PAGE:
Earlier this year I became aware of Mark Chiarello. I was researching some Negro League baseball cards in the Standard Catalog of Baseball Cards. He was the artist behind the 1990 Eclipse Stars of the Negro Leagues set. I did a bit of poking around and found that Mark has been involved with quite a few projects, including Comic Book covers, illustrating a kid's book, painting Star Wars stuff, and jazz icons. He is now the Art Director of DC Comics. This interview focuses on baseball cards.
How did you get your start painting baseball cards?
I guess I've been doing drawings of sport heroes since I was a little kid. I'd copy pictures of Gale Sayers and Thurman Munson out of Sports Illustrated all the time, hoping one day to become a 'real' artist when I grew up. I eventually did a few minor sports illustrations when I actually DID become a professional artist, but it wasn't until I painted the 1990 card set "Stars of the Negro Leagues" that I created my first cards.
What is your process to create a baseball card?
I really love the research phase of doing a sports portrait. I'm pretty diligent about sifting through hundreds and hundreds of photos in order to find that one, perfect image that I want to paint. I like to capture as iconic an image of a player as I possibly can, because I have the great fear that someone will say "gee, is that A-Rod or Jeter?, I'm not sure."
Once I track down that perfect photo, I draw the image in pencil and then jump in with paint (mostly watercolor). When I'm working on a baseball card, I usually work on a relatively small board (approx 10 inches tall), because I know the art is going to be reduced for publication as a trading card.
Where do you look for inspiration?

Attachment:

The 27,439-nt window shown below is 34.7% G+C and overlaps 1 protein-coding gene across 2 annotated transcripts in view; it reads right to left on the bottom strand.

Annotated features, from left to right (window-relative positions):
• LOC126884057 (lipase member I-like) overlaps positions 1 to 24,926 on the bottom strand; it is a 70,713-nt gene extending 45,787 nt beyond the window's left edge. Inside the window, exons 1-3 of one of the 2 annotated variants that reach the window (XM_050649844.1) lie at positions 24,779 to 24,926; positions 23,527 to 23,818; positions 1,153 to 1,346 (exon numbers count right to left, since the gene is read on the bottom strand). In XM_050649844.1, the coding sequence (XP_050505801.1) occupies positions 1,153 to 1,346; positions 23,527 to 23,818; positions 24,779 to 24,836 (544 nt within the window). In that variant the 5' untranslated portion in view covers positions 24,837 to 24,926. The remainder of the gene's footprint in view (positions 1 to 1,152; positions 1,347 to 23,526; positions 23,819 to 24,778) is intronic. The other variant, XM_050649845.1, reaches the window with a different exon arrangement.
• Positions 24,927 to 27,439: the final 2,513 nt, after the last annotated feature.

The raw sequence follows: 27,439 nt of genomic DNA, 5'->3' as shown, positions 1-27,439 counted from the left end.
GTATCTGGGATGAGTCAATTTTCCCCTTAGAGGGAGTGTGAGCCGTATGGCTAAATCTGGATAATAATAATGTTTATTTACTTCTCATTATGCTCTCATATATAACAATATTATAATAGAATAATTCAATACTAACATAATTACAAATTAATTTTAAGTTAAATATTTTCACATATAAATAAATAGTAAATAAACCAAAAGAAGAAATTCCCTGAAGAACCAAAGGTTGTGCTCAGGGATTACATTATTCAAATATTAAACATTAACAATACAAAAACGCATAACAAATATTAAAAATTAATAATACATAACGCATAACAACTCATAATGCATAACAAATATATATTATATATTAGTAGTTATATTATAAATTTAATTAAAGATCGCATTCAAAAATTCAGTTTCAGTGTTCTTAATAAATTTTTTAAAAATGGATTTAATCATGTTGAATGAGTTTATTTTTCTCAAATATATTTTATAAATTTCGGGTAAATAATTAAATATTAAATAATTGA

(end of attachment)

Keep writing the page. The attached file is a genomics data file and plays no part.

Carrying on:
Oh, man, I'm SUCH a big baseball fan, there's inspiration all around. I always have the Yankee game on, or am reading a book about baseball. I don't play as often as I used to, but I still like to roam the outfield (although I roam a bit more slowly these days). Of course, there's always card collecting and attending card shows to get the juices flowing. Also, my best friend and collaborator, Jack Morelli, lives fairly close to Cooperstown, and as you know, that place is pretty darn inspirational.
Of the Negro League cards that you've done, do you have a favorite? Do you have a favorite Negro League player?
I've enjoyed painting Josh Gibson a few times, his life story was just so astounding. My favorite NL players are Josh, Leon Day (who I once met), Oscar Charleston (possibly the greatest baseball player of all time), and Cool Papa Bell (possibly the fastest baseball player of all time). Oh, and of course Satchel, everyone love Satchel!
What does the future hold for you with regards to baseball cards? Do you have any projects you're working on?
I've been doing a few baseball commissions lately (paintings of Sandy Koufax, Lou Gehrig and Mike Schmidt for private collectors), but yes, I'd love to get back to doing some cards. Unfortunately, with a full time job at DC Comics, it's hard to find the time to plan anything out.
As Art Director for DC Comic do you ever want to use your position to get a bat and ball back in Superman's hands?
Hahahahaha! I'd love for all of the superheroes to play a game against all of the supervillains. It seems to me that that story was told a long time ago in some weird, forgotten comic book. I'll have to do some research!
Any predictions for the 2010 MLB season?
I have three words for you: YANKEES, YANKEES, YANKEES!
I'd like to thank Mark for his generosity in allowing me to use the card images from his site and for his willingness to answer my questions. For more information on all that is Mark Chiarello point the browser to MarkChiarello.com.